God set His people free.
The Amorites, on the other hand, met a fate worse than Egypt. On their journey to the Promise Land, the Hebrews meet a blockade in the pagan city of Heshbon. King Sihon was defiant, and wouldn’t let God’s people pass through his region (Deuteronomy 2:34). Bad idea.
God’s wrath arrived in full force. Moses documents, “At that time we took all his towns and completely destroyed them—men, women and children. We left no survivors” (v. 34). Everyone in the Amorite city died. Sheesh God!
No matter what, the Lord is always faithful to His promises. And nothing—or no one—would stop His mission for His people obtaining the Promise Land. “I will claim you as my own people, and I will be your God” (Deuteronomy 6:7). God was violent to Israel’s’ enemies to ensure his new people survived and thrived.
Still, it’s a big theological pill to swallow. It’s easier to go down when we understand that many of these pagan nations were also extremely wicked in their religious practices.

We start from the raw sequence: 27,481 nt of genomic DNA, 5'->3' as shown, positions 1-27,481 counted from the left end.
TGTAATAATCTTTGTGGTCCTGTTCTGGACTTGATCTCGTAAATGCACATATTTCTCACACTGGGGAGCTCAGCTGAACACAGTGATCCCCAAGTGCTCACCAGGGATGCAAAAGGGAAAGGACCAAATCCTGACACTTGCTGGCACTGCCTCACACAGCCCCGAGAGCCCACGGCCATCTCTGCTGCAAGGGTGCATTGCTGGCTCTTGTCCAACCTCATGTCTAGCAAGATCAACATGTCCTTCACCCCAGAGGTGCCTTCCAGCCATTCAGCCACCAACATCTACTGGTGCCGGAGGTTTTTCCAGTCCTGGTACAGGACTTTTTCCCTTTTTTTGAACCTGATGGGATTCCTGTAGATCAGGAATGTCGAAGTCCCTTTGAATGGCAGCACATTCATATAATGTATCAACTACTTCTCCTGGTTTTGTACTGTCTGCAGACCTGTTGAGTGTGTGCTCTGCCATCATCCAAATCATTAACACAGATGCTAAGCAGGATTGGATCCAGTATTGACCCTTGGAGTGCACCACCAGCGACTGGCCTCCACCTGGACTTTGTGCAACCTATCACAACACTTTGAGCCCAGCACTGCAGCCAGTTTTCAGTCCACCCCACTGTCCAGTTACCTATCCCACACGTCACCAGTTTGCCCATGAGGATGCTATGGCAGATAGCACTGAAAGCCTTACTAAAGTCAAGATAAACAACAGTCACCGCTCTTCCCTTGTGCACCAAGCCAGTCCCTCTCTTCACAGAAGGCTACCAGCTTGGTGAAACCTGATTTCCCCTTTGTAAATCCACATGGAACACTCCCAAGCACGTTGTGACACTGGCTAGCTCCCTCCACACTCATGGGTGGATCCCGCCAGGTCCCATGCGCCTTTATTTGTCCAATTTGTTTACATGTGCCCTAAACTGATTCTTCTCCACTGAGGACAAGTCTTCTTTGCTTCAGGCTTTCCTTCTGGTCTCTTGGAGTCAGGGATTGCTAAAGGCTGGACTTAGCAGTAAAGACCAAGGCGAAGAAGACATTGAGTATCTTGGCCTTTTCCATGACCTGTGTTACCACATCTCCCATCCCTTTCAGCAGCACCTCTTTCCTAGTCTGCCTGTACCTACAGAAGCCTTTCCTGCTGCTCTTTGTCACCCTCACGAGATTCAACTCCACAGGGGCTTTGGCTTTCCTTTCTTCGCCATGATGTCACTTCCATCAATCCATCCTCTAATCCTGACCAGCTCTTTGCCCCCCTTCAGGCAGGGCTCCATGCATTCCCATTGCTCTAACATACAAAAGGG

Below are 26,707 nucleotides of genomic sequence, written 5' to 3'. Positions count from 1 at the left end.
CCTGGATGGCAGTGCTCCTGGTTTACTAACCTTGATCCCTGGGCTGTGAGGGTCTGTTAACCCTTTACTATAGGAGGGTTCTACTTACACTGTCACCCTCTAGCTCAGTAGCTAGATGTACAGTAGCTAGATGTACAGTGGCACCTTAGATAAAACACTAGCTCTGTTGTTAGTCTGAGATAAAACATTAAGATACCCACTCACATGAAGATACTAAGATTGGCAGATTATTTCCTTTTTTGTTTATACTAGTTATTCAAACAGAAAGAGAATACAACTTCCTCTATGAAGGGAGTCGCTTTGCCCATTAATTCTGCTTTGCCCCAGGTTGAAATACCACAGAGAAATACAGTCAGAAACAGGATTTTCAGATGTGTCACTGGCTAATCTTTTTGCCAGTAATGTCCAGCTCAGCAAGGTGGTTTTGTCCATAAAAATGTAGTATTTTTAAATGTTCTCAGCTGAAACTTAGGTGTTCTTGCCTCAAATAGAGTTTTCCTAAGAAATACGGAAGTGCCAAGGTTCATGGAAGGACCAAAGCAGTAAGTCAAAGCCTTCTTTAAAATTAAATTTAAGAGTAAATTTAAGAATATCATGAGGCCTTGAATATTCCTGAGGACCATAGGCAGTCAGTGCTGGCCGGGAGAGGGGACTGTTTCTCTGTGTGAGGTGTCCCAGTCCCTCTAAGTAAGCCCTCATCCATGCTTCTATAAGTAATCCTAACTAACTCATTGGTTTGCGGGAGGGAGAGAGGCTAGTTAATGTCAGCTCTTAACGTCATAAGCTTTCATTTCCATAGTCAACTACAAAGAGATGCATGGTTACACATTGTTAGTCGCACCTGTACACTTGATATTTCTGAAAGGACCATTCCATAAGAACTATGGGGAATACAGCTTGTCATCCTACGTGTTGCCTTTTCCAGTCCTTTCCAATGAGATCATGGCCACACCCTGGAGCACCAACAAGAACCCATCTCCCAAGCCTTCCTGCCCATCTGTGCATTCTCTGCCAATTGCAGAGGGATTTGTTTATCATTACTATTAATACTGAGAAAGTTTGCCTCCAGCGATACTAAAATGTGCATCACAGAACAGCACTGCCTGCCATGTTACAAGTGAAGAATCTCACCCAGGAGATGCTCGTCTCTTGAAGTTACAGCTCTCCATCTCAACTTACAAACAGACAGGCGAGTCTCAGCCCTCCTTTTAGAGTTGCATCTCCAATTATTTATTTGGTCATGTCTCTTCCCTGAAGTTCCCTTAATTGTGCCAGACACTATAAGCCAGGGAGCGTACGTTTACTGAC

The Amorites not only attempted to thwart God’s plan, but they also practiced a barbaric religion. They worshipped the pagan god Molech, and sacrificed children to him by burning them in fire (Leviticus 18:21; Jeremiah 32:35). It was complete savagery. And there’s more.
God states in the Book of Amos, “For three sin of Ammon, even for four, I will not turn back my wrath. Because he ripped open the pregnant women of Gilead in order to extend his borders…” (1:13).
Did you get that part about ripping open the bellies of pregnant women?
Please don’t throw up. It’s in the Bible.